Purchase this article with an account.
Tara Rastgardani, Mathias Abegg, Victor Lau, Jason J S Barton; Trial history biases the spatial programming of antisaccades. Journal of Vision 2009;9(8):445. doi: https://doi.org/10.1167/9.8.445.
Download citation file:
© ARVO (1962-2015); The Authors (2016-present)
The context in which a saccadic eye movement is made is known to influence saccadic latency and error rate. Much less is known about contextual effects on saccadic metrics. We previously showed that both expectancy (prior probability) and trial history may bias the actual endpoint of an antisaccade (Rodriguez et al, Previous saccades to other locations affect the programming of current antisaccade coordinates, but not those of prosaccades. VSS 2008). In this report we studied the temporal parameters of the historical bias.
Subjects performed antisaccades to a stimulus randomly located either on the horizontal meridian, 40° below, or 40° above the horizontal meridian, with all three locations equally likely and equally frequent in each block, and all locations within the same horizontal hemifield. We analyzed the endpoint of antisaccades to the location on the horizontal meridian, contrasting the effects of preceding trials in which the target was above the meridian with trials in which the target was below the meridian. We analyzed several historical effects: not just that from the immediately preceding trial (n-1), but also the penultimate (n-2) and (n-3) trials. We also compared the historical effects on short-latency versus long-latency antisaccades, using 250ms as a latency criterion.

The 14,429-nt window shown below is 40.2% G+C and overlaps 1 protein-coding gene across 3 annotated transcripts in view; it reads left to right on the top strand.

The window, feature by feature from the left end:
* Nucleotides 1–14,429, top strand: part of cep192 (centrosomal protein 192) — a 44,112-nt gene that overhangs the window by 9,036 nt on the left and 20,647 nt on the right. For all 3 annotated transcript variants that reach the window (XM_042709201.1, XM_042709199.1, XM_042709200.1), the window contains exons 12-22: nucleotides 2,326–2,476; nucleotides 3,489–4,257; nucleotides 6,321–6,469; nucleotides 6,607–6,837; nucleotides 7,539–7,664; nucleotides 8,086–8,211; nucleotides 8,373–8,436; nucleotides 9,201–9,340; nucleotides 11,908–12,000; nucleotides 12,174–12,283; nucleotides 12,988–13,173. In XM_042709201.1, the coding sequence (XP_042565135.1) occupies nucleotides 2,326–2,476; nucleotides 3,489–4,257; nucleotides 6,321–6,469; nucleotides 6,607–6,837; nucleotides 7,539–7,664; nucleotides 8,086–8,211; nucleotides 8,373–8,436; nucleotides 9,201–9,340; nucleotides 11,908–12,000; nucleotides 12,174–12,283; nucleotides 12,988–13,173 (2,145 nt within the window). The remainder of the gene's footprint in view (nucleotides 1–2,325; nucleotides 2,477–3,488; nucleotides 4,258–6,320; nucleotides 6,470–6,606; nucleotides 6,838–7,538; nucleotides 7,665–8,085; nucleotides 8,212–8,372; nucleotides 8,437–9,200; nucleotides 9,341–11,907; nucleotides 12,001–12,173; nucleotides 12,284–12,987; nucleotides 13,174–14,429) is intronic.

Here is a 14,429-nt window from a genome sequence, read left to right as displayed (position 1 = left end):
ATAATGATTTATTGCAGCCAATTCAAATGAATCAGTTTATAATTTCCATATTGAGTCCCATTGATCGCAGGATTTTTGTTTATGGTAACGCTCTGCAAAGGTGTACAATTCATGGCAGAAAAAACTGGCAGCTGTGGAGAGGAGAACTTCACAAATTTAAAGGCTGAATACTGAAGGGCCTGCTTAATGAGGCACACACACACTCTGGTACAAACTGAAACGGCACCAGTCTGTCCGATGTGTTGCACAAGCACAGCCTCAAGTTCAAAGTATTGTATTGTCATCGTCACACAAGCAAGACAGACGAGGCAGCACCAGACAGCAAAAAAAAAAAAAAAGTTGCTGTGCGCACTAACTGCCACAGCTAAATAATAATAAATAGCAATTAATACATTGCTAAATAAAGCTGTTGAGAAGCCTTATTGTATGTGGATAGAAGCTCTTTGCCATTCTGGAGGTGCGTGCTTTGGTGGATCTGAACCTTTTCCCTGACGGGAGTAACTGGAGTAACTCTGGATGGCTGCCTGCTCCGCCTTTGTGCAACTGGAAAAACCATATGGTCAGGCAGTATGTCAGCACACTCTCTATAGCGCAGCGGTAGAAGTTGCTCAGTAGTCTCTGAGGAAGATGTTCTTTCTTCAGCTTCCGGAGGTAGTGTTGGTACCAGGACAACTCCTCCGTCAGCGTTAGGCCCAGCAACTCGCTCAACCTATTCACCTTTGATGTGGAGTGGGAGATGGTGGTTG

We found that antisaccades were significantly displaced towards the preceding saccadic endpoint at all three levels (n-1, n-2, n-3). The historical effect was present only in short-latency and not in long-latency antisaccades. We conclude that the location of prior antisaccades can bias the spatial programming of upcoming antisaccades, that this historical effect persists over many seconds, and that it influences mainly rapidly programmed eye movements.
This PDF is available to Subscribers Only